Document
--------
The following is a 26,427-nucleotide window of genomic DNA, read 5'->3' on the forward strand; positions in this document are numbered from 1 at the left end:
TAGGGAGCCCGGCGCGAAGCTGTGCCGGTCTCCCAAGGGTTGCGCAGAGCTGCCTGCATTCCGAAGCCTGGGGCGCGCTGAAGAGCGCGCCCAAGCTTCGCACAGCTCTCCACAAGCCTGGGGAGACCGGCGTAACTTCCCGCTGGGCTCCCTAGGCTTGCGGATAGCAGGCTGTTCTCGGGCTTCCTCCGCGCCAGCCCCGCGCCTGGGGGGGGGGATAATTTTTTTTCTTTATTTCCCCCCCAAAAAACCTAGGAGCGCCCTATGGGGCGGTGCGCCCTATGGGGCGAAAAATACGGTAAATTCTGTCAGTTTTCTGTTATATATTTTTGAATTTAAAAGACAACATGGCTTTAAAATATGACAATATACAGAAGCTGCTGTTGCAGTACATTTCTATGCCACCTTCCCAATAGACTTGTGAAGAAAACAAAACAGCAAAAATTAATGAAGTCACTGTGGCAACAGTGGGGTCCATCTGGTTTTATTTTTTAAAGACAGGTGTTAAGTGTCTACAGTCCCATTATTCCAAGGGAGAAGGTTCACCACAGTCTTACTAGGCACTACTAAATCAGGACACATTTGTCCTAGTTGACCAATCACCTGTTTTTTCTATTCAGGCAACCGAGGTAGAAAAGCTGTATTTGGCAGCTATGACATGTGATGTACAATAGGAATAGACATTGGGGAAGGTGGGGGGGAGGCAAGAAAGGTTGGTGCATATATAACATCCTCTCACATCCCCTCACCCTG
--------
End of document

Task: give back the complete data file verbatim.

The following is a 26,427-nucleotide window of genomic DNA, read 5'->3' on the forward strand; positions in this document are numbered from 1 at the left end:
TAGGGAGCCCGGCGCGAAGCTGTGCCGGTCTCCCAAGGGTTGCGCAGAGCTGCCTGCATTCCGAAGCCTGGGGCGCGCTGAAGAGCGCGCCCAAGCTTCGCACAGCTCTCCACAAGCCTGGGGAGACCGGCGTAACTTCCCGCTGGGCTCCCTAGGCTTGCGGATAGCAGGCTGTTCTCGGGCTTCCTCCGCGCCAGCCCCGCGCCTGGGGGGGGGGATAATTTTTTTTCTTTATTTCCCCCCCAAAAAACCTAGGAGCGCCCTATGGGGCGGTGCGCCCTATGGGGCGAAAAATACGGTAAATTCTGTCAGTTTTCTGTTATATATTTTTGAATTTAAAAGACAACATGGCTTTAAAATATGACAATATACAGAAGCTGCTGTTGCAGTACATTTCTATGCCACCTTCCCAATAGACTTGTGAAGAAAACAAAACAGCAAAAATTAATGAAGTCACTGTGGCAACAGTGGGGTCCATCTGGTTTTATTTTTTAAAGACAGGTGTTAAGTGTCTACAGTCCCATTATTCCAAGGGAGAAGGTTCACCACAGTCTTACTAGGCACTACTAAATCAGGACACATTTGTCCTAGTTGACCAATCACCTGTTTTTTCTATTCAGGCAACCGAGGTAGAAAAGCTGTATTTGGCAGCTATGACATGTGATGTACAATAGGAATAGACATTGGGGAAGGTGGGGGGGAGGCAAGAAAGGTTGGTGCATATATAACATCCTCTCACATCCCCTCACCCTG